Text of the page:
It’s rare to find an article in the traditional medical literature that I feel readers here may be interested in, so I hope you will forgive my extensive quoting of McQueen & St John Smith’s Guest Editorial in the February 2012 issue of International Psychiatry which arrived through my letterbox this morning:
Placebo effects may be simplistically defined as those accruing from taking dummy pills or inactive treatments. In placebo-controlled randomised controlled trials (PCRCTs) placebo is defined negatively, as those non-specific (typically nonpharmacological) effects to be subtracted from the treatment arm, to reveal the specific (typically pharmacological) effect. Here, placebo is “noise” obscuring the “signal” of “real” treatment. Recently, placebo effects have been defined positively as the specific effects arising from caregiving.
Systematic evaluations reveal that placebo treatments can have large effects, sometimes larger than the effects of properly evaluated “evidence-based treatments”. This is the “efficacy paradox”. The neurobiology of placebo effects (nuclei, pathways, neurotransmitters, peptides and hormones) is being mapped out. There is evidence for various psychological mechanisms, including classical conditioning, evaluative conditioning, expectation (including the expectations of professionals), the quantity of care and attention received from professionals, and the quality of the therapeutic relationship or alliance.
Placebo effects are no less real or, in some illnesses, clinically important than the effects of direct biomechanical or pharmacological interventions.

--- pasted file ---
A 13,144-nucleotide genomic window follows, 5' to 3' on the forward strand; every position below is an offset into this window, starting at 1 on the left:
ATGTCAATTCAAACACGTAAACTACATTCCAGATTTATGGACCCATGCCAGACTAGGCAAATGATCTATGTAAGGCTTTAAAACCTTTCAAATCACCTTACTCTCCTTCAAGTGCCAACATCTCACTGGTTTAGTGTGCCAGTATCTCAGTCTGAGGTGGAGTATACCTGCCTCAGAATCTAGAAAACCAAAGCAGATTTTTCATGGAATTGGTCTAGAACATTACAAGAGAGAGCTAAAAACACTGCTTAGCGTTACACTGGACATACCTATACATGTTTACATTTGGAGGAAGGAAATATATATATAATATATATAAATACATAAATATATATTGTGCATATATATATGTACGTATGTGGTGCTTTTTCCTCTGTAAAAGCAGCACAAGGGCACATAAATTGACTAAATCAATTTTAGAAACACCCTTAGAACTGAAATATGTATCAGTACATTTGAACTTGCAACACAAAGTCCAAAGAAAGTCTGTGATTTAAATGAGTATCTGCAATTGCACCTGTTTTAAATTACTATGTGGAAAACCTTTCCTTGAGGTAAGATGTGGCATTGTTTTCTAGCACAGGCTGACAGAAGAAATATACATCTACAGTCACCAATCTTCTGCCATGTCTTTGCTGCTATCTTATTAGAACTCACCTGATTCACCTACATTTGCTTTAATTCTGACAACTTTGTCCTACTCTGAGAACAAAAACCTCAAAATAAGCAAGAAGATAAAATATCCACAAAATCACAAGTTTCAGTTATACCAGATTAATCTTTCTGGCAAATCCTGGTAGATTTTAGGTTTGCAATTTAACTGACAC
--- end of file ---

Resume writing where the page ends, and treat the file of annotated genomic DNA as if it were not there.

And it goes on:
Healing rituals occur in all human societies… The investigation of placebo effects and mechanisms has emerged as a way of studying the “healing situation”. The technological model of medicine seeks impersonal means of cure that can be applied independently of context and person. The PCRCT is a central tool of technological medicine. It developed precisely to control for interpersonal healing effects and individual and contextual factors. This approach has had spectacular success in the treatment of disease (the objective anatomicopathophysiology).
However, meaning, cultural context, interpersonal effects, personal preferences and values are enormously important in the treatment of illness (the phenomenological
subjective experience), particularly psychiatric conditions (Miller et al, 2009)…
Prescribing evidence-based treatments and simply expecting the technology to work while failing to establish therapeutic relationships profoundly limits clinical effectiveness.
As the guest editors go on to point out, the real challenge is therefore to encourage the development of positive therapeutic relationships. After all, the non-placebo, technological side of the equation is comparitively conceptually straightforward, if admittedly time-consuming and expensive to develop.
They suggest improvements in the training of psychiatrists. This is an important issue, but perhaps it is also worth highlighting that therapeutic relationships are hardly encouraged by the way modern medicine (including psychiatry) is structured and delivered, and there is also a limit to the efficacy of training for the subset of practitioners whose natural talents do not lean this way. There is a strong focus on “evidence-based” practice – possibly because it is very measurable and audit-able – with relatively little regard to the art of being able to talk to someone in a pleasant and productive manner, and think about what the conversation might mean.
The guest editors suggest that this positive way of considering the placebo effect means that we are approaching a paradigm shift in how we treat people. I hope so, but paradigm shifts require a critical mass of people to think differently, and I’m not convinced we have that yet.